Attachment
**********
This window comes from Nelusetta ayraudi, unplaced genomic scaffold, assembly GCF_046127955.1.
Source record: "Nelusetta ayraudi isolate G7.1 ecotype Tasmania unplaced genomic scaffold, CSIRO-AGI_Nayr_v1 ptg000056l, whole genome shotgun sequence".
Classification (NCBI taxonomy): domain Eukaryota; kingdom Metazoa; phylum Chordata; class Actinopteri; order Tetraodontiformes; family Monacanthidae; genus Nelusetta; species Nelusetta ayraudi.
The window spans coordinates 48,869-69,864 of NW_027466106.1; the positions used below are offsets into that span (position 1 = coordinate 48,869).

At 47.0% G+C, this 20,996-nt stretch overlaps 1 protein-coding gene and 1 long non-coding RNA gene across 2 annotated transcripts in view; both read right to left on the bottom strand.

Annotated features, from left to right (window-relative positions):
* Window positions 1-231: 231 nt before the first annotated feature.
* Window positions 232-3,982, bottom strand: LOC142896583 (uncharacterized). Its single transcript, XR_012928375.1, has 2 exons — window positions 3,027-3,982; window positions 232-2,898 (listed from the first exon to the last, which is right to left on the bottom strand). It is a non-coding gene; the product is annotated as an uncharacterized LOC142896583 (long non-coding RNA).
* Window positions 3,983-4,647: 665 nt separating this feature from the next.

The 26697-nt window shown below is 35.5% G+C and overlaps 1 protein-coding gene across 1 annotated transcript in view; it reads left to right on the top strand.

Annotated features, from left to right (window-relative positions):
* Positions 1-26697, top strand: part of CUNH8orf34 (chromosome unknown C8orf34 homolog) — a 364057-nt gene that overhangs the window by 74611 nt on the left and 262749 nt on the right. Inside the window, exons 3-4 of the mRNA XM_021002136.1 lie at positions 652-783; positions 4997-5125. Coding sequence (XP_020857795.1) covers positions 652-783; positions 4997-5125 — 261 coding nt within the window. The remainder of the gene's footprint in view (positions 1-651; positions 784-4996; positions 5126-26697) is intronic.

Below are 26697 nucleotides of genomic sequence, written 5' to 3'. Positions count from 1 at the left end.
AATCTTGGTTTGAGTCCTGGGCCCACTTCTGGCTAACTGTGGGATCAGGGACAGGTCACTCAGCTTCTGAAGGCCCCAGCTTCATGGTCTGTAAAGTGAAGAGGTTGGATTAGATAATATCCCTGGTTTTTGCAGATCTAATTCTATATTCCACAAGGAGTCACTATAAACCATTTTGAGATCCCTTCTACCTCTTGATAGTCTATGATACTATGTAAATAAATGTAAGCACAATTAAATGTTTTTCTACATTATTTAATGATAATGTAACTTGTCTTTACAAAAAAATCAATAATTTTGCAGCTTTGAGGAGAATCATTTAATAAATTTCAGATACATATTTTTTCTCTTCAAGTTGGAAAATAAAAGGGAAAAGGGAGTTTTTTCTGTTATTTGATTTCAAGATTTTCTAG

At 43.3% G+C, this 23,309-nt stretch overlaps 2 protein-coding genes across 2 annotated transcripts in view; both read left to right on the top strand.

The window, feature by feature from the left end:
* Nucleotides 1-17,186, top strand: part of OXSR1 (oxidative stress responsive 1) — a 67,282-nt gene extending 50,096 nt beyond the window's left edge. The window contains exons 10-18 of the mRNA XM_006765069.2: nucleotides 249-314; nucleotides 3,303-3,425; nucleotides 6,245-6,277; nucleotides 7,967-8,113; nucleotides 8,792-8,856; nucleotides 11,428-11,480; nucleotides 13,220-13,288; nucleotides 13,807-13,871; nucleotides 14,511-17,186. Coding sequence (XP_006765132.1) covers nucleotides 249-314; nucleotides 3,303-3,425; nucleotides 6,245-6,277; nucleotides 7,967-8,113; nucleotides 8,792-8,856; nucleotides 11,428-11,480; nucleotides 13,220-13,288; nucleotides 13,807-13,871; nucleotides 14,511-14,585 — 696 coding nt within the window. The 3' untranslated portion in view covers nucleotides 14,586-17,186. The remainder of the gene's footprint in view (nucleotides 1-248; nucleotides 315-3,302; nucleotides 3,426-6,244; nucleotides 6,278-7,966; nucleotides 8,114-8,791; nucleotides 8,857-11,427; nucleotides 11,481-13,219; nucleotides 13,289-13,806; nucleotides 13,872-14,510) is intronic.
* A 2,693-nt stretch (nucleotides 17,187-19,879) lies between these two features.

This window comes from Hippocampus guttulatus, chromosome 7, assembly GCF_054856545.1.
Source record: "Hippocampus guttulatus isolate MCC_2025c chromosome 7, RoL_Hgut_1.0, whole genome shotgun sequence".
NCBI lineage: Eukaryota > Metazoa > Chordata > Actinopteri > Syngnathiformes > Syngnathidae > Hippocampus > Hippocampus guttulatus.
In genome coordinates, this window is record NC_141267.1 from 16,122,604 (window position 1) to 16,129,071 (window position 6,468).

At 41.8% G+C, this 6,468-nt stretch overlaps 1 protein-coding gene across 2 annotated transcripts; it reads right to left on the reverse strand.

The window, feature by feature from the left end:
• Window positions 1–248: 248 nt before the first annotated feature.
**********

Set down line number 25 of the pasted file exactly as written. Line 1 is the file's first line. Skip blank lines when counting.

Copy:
• Window positions 1–248: 248 nt before the first annotated feature.